The coast has long inspired artists of all kinds – this year there are some exciting chances to see their work outside, says Lucy Galvin
From local schoolchildren working with local artists to a globally famous land sculptor, this year’s the time to catch some amazing outdoor art on the coast.
A unique exhibition by groundbreaking conceptual artist Richard Long at Houghton offers the chance to introduce children to this radical art for free.
The first exhibition ever to present the Turner Prize winning artist’s outdoor works in the landscape, the show will be the largest since Long’s retrospective at the Tate in 2009 and is an opportunity to see new site-specific works set within the historic landscape and gardens at Houghton alongside permanent artworks by a range of contemporary artists, including James Turrell, Zhan Wang, Jeppe Hein, Stephen Cox, Rachel Whiteread, Anya Gallaccio and Phillip King.
Jennifer Taverner of Houghton Hall said: “Richard Long is one of the most influential figures of conceptual and land art, part of a generation of distinguished British artists who extended the possibilities of sculpture beyond traditional materials and method; his work is rooted in his deep affinity and engagement with nature.”
The artist’s new works, in the grounds of the hall, use a variety of materials, including local Carr stone, flint from East Anglia and tree stumps from the Estate. They accompany the permanent Long sculpture, Full Moon Circle, which was commissioned for Houghton in 2003. There will also be large mud works in the outdoor colonnades, and smaller-scale works in gallery spaces, as well as historic material relating to the artist’s career.
Out and about, and free open air art that adds to the interest of a walk can be found at a number of sites on the Norfolk Coast, including Salthouse churchyard, the back garden of Kelling Primary School, the garden of Kelling Tea Room – a good place for walkers to get refreshment, and at Cley Wildlife reserve. All of these can be reached on the CoastHopper bus. Also look out for sculptures in Kelling Heath Holiday Park, Albert Street in Holt, and in Fakenham.
John Millwood organised a trail of outdoor art on the coast some years ago. Still in place is ‘Monument to Salthouse Mariners’, by Kevin Lee, standing dramatically against the skyline above Salthouse. He said “it can be seen from miles around – the site is a splendid viewpoint, easily reached in a few minutes’ walk westwards up the public footpath from the village through two kissing gates.”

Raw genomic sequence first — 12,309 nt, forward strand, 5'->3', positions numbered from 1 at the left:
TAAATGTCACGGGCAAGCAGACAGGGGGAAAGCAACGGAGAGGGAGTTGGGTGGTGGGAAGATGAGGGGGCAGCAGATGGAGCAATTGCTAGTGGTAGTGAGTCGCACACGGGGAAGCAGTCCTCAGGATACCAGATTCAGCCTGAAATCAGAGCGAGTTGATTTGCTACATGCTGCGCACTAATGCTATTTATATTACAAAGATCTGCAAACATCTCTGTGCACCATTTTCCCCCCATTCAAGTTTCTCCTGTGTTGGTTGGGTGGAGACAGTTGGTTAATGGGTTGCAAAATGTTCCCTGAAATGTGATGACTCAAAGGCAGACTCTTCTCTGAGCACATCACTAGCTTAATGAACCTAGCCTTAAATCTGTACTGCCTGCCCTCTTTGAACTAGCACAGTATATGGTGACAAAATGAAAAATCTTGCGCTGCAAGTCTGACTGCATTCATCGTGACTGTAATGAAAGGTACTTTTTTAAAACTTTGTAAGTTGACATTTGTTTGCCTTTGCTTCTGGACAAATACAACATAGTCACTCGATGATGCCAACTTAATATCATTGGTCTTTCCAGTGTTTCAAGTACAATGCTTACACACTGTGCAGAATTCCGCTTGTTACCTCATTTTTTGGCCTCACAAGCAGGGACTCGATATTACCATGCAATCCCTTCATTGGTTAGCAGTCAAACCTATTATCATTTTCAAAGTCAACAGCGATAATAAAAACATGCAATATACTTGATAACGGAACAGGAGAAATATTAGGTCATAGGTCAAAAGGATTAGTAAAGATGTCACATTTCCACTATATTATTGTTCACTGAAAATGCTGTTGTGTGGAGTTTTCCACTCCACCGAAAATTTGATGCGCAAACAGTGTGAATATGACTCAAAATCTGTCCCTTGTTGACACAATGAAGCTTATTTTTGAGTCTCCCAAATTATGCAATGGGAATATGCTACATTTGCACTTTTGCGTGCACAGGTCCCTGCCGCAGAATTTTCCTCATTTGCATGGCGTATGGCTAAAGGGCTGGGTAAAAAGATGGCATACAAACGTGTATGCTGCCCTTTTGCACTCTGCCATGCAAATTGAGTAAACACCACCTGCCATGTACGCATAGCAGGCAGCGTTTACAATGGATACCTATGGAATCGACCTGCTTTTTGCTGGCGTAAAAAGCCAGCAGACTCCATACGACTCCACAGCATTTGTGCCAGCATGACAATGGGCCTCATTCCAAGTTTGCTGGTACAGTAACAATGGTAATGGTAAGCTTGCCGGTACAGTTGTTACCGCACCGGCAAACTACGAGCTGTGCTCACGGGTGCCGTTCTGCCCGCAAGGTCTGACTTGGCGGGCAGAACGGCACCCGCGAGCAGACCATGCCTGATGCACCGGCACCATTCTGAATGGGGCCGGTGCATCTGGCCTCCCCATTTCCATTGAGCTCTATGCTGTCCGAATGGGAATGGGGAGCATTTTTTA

The Norfolk Coast Partnership has worked with local artists to mark some of the places on the Glaven River where the mysterious eels and pass through and live.
In the spring, when the moon is full, if you look carefully you may see glass eels climbing the sluice gates at at Blakeney – arriving in Norfolk from their long journey from the Sargasso Sea. A sculpture by Henry Stephens now marks their struggle.
Eels are also celebrated in art at NWT Cley Marshes centre in a film by local natural history film maker Josh Jaggard; at Natural Surroundings in the Glaven Valley through a panel on the life cycle of eel in tea gardens by Susan Purser-Hope; and colourful glassworks by local schoolchildren, also facilitated by Susan Purser-Hope. At Bayfield Lower Meadow picnic spot there is a sculpture by Henry Stephens, and at Leatheringsett Mill, where eels pass by on land there are more artworks by local schoolchildren facilitated by Susan Purser-Hope.
The Glaven eel art trail is part of a Norfolk Coast Partnership Heritage Lottery funded project to protect this threatened creature, delivered with the Norfolk Rivers Trust.
In the future, more work will appear in the landscape, as plans are afoot to use an imaginative variety of art on a route to explore the heritage of the peoples of sea and shore in and around Wells-next-the Sea.
Land and Sky: Richard Long at Houghton 30 April – 26 October 2017 Open Wednesdays, Thursdays, Saturdays, Sundays and Bank Holiday Mondays only 11am – Last Admission 4pm (one hour before closure) Tickets: £18 Richard Long Exhibition, House, Gardens and Grounds; £10 per adult Gardens and Grounds. Children 16 years and under free.